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IRON CURTAIN RACE DAY

Nov. 01, 1954
Nov. 01, 1954

Table of Contents
Nov. 1, 1954

Health
  • Playground equipment with built-in disappointments is designed to help in preparing youngsters for "the struggles of maturity"

Pat On The Back
  • Herewith a salute from the editors to men and women of all ages who have fairly earned the good opinion of the world of sport, regardless of whether they have yet earned its tallest headlines

Budd Schulberg
Souped-Up
The Wonderful World Of Sport
Soundtrack
Iron Curtain Race
Cinderella Horse
Sport In Art
Nasrullah And Mr. Fitz
You Should Know
Motor Sports
Sporting Look
Tennis
Acknowledgments
Horse Racing
Fisherman's Calendar
Under 21
Bowling
Yesterday
  • Marathoners Hayes and Dorando of the 1908 Olympics turned pro, ran a series of races and started a fad

19th Hole: The Readers Take Over

IRON CURTAIN RACE DAY

East Berlin's Hoppegarten puts a big show for the satellites loses two of their best jockeys

The two young men at left broadcasting over a Voice of America hookup from West Germany were until very recently Romania's top jockeys. Aristide Cucu (left) rode more than 700 winners, most of them without enthusiasm because since the end of the war he has been waiting for a chance to rejoin his wife and child Paris, where he left them almost 15 years ago. For this very reason the Romanian authorities never let him race outside the country—until Communist leaders in East Germany announced an international meet for Russian and satellite horses at the once famous Hoppegarten track outside East Berlin That was too much for the Romanian racing commissars. They wanted to put on their best show, and Cucu, with his friend and fellow jockey Joan Pall, Romania's second best with 200 victories, were among the riders sent.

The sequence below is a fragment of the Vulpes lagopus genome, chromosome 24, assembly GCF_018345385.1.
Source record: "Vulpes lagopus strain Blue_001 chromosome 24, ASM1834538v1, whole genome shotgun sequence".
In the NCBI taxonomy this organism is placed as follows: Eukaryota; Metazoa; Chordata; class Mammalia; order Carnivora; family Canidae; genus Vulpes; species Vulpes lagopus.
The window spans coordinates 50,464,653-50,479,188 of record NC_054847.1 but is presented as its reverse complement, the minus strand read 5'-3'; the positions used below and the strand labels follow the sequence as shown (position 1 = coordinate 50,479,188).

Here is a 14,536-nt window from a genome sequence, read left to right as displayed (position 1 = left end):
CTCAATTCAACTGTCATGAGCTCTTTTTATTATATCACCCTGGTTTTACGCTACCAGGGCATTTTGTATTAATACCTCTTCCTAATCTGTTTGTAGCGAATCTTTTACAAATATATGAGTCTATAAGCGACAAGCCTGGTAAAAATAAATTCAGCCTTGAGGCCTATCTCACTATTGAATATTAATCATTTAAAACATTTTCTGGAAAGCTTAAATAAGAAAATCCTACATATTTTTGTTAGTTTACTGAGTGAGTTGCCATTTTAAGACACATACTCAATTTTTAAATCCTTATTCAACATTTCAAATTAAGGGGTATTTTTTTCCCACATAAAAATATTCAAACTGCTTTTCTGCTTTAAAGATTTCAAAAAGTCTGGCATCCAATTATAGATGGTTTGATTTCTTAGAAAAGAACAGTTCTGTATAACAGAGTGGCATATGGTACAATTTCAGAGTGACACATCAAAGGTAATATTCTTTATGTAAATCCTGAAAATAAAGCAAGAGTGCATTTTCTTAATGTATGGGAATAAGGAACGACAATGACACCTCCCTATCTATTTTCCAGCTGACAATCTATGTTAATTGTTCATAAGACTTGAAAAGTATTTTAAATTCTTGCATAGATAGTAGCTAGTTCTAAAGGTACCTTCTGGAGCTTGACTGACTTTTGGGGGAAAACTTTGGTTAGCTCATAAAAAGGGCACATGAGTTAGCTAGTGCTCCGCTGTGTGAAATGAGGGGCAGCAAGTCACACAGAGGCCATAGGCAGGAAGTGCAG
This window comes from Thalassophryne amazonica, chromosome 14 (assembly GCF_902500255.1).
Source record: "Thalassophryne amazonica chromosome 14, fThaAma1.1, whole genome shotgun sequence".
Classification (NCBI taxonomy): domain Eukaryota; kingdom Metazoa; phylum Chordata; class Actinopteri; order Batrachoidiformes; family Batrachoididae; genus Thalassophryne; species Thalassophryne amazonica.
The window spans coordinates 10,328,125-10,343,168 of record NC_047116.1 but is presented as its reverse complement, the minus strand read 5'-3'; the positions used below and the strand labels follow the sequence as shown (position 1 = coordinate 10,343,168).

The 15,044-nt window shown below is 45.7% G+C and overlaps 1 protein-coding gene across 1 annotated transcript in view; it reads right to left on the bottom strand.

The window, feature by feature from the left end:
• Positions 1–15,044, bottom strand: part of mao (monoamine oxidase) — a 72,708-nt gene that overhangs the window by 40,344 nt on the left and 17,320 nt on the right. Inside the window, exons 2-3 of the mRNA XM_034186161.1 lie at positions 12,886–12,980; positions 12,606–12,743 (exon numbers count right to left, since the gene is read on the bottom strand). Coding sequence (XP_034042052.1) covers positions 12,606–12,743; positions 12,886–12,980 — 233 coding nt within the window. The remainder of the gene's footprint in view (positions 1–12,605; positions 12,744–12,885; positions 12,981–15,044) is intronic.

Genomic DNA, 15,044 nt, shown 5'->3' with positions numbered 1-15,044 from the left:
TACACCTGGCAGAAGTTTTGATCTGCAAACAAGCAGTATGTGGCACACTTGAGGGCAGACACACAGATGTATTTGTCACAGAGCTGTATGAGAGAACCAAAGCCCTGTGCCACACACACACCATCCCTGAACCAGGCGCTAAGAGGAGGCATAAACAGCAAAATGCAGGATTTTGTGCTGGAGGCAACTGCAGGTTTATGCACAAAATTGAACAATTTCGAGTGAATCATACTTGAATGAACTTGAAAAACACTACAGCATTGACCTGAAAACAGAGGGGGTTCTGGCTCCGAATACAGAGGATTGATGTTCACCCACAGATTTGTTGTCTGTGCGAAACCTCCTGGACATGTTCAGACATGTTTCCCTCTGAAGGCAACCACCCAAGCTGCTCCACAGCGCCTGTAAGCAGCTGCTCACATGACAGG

This is an article from the Nov. 1, 1954 issue Original Layout

With rare generosity, the Communists also issued Russian-type visas to a couple of Western newsmen for the big meet. SI's Dennis Fodor had to swear that he owned no property in the U.S.S.R., among other things, in order to make the trip of five miles to Hoppegarten, but, once there, he was able to watch the race freely. "I found Hoppegarten a dreary parody of its former elegance," he cabled. "On the dirty-white grandstands were large Communist propaganda signs; People's Policemen were searching for hidden bombs. The interest of German spectators was sporadic; most of the horses were unknown to them, although everyone realized that the best German blood lines were bred into them from horses looted after the war."

A Czech horse, Symbol, ran off with the big race, the "Grand Stakes of the People's Democracies and Socialist Lands." Aristide Cucu and Joan Pall took a first and third in the "Prize of Golgjewsko." Then they took a streetcar to West Berlin. Cucu and Pall had "more than enough" and are now headed for Paris—and new jobs "as far from Communism as possible."

Romania's best, Aristide Cucu (left) and Joan Pall, broadcast to their countrymen from West Germany. Both complained that racing attendance and earnings had fallen off in Romania, where the sport of kings is now the sport of commissars.

Satellite delegates, with waving banners, make ceremonious entry onto track before the race. Red Chinese are prominent in the foreground. The entire affair included much propaganda and speech making, mostly in Russian which Germans didn't understand.

Children are admitted to Hoppegarten, where they play on grass border in front of grandstand. They and strolling parents gave meet decidedly informal air.

Buns are omitted from frankfurters and bratwurst munched by spectators between races. Food was available at State-owned stands, priced slightly higher than average rationed article.

PHOTOTROPHIES AT TRACKSIDE, AMONG THEM SEVERAL PORCELAIN VASES, ARE FORLORN REMINDERS OF HOPPEGARTEN'S GREAT DAYSPHOTOPRESIDENT PIECK AT THE TRACKPHOTOIN KAISER'S DAY, HOPPEGARTEN WAS IMPECCABLY ELEGANT AND LUXURIOUSPHOTOIN NAZI DAYS, GOEBBELS (CENTER) WAS A FREQUENT VISITOR TO THE TRACKPHOTONOWADAYS, RUSSIAN SOLDIERS AND THEIR GIRLS FILL THE OFFICIAL BOXESFOUR PHOTOS

PAST GLORIES HAVE FADED

In the days of the Kaiser, Hoppegarten was the biggest and most elegant track in Germany. On its manicured track ran some of Europe's best horses; diplomats and aristocrats thronged its luxurious boxes. The Nazis kept up its tradition of top-hat and uniform display (below). All this, however, has now faded into the proletarian monotony of President Wilhelm Pieck's Communist regime: he and the Russian military are Hoppegarten's principal visitors today.